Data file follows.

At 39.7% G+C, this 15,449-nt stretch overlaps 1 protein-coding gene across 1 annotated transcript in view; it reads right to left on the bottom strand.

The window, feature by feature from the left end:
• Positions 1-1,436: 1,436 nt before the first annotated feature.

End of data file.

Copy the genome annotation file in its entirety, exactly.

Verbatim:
At 39.7% G+C, this 15,449-nt stretch overlaps 1 protein-coding gene across 1 annotated transcript in view; it reads right to left on the bottom strand.

The window, feature by feature from the left end:
• Positions 1-1,436: 1,436 nt before the first annotated feature.